Every year on the second Saturday of May we bring awareness to a rare condition, Cornelia de Lange Syndrome or CdLS. This year it falls on May 13th and we will celebrate by hosting a booth at the Inclusion Festival in Petaluma, California. We will have information on this rare disease as well as purple crafts, a purple heart bean bag toss, & “swag” from the CdLS Foundation. All of this purple preparation is important for me and my family because of our Aisley!
Aisley was born on February 14th, 2019 at only 34 weeks. At the time we didn’t know why she was not growing in utero. We planned for her to be in the NICU for some time but were not expecting a life-changing diagnosis. Although Aisley was born just over 3 lb and perfectly symmetrical with a tiny head (microcephaly), tiny hands, and feet we were blinded by our adoration for our precious baby girl. A geneticist met us in the NICU beside Aisley’s isolate to share that her simian line on her hand, her thick long eyelashes, and a few other characteristics, that I now know are the typical characteristics of CdLS, were signs of a genetic condition. When Aisley was 12 days old the results from the genetics blood test returned negative. This was a big sigh of relief, but it wouldn’t last long. That evening the resident doctor shared with us that the geneticist wanted to meet. We were guided into an empty NICU room where we sat in dim light with the geneticist, genetic counselor, med student, resident doctor, social worker, and nicu nurse. As my partner and I listened to the description of my daughter’s clinical diagnosis of Cornelia de Lange Syndrome I bawled while attempting to comprehend it all. Looking back I find it interesting that the one question I asked was “will she be in a special education classroom?”. Perhaps being an educator this is how I could understand the severity of this diagnosis and how it will impact Aisley’s life.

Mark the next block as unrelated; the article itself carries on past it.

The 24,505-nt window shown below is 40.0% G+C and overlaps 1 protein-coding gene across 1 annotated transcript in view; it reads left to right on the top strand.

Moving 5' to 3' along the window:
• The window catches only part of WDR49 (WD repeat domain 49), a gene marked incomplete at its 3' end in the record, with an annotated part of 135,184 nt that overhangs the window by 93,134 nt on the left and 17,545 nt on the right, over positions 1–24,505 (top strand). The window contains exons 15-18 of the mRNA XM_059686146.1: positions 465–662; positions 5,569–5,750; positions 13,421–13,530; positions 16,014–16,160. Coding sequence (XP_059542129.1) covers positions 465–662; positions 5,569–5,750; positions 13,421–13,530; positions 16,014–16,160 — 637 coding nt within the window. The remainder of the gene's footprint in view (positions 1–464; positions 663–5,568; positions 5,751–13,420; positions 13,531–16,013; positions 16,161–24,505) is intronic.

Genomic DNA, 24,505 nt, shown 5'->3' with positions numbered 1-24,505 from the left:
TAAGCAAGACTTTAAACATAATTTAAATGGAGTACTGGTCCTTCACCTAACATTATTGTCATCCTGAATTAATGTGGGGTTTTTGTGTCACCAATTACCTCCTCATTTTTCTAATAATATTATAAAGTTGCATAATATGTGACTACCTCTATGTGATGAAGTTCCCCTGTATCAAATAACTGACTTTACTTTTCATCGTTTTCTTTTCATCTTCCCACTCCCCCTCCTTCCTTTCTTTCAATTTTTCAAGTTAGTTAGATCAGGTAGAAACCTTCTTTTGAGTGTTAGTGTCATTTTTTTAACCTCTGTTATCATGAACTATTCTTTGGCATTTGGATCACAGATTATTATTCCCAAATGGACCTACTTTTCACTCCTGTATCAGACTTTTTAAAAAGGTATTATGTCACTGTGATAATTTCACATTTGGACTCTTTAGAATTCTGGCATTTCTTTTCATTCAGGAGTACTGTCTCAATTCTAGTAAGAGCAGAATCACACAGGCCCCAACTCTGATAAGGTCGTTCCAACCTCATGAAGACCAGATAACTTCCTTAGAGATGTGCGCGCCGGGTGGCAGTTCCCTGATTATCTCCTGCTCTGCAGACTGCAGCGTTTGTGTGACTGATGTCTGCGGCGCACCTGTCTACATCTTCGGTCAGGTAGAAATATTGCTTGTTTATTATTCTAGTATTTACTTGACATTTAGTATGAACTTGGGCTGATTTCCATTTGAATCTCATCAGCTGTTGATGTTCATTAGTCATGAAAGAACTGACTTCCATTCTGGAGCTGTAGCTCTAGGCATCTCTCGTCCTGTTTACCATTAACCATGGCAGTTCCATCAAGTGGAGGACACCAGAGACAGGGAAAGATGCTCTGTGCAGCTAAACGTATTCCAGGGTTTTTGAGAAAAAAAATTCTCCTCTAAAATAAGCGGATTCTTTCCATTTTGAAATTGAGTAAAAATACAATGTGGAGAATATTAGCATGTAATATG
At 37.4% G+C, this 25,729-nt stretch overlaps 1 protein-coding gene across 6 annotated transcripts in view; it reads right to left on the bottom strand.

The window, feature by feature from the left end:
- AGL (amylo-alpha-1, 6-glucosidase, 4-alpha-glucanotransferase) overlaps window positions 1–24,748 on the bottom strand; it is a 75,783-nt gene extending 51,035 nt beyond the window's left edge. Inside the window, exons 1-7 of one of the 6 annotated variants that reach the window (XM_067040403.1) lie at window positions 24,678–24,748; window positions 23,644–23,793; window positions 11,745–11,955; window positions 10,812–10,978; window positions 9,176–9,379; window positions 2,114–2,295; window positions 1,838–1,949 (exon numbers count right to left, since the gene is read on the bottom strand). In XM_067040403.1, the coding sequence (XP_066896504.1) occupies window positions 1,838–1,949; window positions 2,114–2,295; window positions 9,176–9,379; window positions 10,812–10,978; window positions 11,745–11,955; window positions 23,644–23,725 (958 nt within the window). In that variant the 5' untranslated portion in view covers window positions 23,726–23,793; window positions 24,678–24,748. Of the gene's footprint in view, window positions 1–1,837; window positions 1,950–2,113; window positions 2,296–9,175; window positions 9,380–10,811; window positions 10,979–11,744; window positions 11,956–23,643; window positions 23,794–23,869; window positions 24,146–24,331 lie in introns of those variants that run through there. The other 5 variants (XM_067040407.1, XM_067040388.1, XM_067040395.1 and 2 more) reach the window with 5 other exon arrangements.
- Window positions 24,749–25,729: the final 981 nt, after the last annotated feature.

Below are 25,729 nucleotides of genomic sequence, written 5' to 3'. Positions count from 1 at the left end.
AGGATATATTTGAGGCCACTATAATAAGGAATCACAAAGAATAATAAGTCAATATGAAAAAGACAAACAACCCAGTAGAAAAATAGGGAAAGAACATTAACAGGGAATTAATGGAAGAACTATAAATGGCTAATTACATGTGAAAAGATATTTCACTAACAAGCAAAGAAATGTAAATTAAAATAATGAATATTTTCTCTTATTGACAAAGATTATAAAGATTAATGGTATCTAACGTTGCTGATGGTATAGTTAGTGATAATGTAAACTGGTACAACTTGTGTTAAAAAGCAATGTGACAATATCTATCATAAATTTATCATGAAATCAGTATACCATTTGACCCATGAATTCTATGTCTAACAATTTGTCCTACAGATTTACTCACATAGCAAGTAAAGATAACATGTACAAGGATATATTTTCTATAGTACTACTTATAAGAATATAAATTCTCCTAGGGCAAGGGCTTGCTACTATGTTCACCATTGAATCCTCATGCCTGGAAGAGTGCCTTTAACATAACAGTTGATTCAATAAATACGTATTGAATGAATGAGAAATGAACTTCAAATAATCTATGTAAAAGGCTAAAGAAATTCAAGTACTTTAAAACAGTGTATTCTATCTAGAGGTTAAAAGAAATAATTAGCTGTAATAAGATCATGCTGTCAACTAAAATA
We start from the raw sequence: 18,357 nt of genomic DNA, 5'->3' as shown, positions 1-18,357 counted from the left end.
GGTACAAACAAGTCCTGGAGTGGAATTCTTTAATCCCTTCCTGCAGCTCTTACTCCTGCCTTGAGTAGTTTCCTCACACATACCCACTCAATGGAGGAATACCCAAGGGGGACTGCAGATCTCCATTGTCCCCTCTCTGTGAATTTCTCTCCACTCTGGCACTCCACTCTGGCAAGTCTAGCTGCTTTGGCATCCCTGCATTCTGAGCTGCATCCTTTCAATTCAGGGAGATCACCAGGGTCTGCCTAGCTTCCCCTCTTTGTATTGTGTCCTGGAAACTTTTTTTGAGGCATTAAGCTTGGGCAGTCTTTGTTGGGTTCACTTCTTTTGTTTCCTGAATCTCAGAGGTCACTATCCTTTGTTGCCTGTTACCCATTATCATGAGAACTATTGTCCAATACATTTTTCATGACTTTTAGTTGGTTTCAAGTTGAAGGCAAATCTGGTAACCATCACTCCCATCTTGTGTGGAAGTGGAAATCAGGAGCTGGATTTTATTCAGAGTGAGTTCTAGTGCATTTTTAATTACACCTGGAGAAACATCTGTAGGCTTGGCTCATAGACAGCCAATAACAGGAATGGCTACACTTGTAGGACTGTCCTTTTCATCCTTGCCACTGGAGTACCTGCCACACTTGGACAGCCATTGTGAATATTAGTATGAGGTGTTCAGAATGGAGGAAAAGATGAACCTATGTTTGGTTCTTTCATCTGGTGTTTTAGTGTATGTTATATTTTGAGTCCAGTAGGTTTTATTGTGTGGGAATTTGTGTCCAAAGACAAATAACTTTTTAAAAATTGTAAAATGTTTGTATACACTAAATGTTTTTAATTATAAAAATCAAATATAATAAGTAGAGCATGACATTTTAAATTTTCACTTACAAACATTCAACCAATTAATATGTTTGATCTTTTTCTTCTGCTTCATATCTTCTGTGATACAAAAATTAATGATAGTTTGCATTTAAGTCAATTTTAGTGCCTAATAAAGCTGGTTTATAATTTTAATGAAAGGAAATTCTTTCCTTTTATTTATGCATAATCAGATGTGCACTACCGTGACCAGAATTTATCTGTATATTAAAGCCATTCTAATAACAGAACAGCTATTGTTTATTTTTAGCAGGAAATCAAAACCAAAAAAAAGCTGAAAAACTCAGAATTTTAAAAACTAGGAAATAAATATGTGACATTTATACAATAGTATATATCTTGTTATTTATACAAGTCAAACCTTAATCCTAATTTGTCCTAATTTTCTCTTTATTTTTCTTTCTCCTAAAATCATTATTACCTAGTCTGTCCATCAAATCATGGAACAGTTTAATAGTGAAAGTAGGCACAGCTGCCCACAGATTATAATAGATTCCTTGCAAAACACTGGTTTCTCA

It has been a journey since that first day we learned our daughter had a rare genetic syndrome. Emily Kingsley’s “Welcome to Holland” poem which often resonates with families when receiving a diagnosis rang true to me as well. Adjusting to this life was hard and there are still days of grief but Aisley has given me a new strength and reason to help make the world a kinder place. The early days brought feelings of isolation with minimal time between exclusively pumping to provide Aisley breastmilk and her slow feeds through her feeding pump. Aisley had terrible reflux and an airway disorder, Laryngomalacia. We had many moments on the side of the road trying to soothe Aisley as she struggled to breath. I am glad those days are behind us. Although reflux and feeding through her g-tube still can be a struggle, Aisley is healthy overall. We feel extremely lucky. CdLS is a spectrum like many disorders. Aisley is non-verbal, feeds through a g-tube, and does not walk yet but she is thriving in her own little way. Aisley is four years old now and the size of an 18 month old. She attends an incredible preschool for children with disabilities. She crawls and cruises along walls and furniture, climbs stairs like she’s on a mission, loves music, and will turn the pages as we read books together. I didn’t expect this life but I cannot imagine my world without my precious girl. I’m lucky to be Aisley’s mama!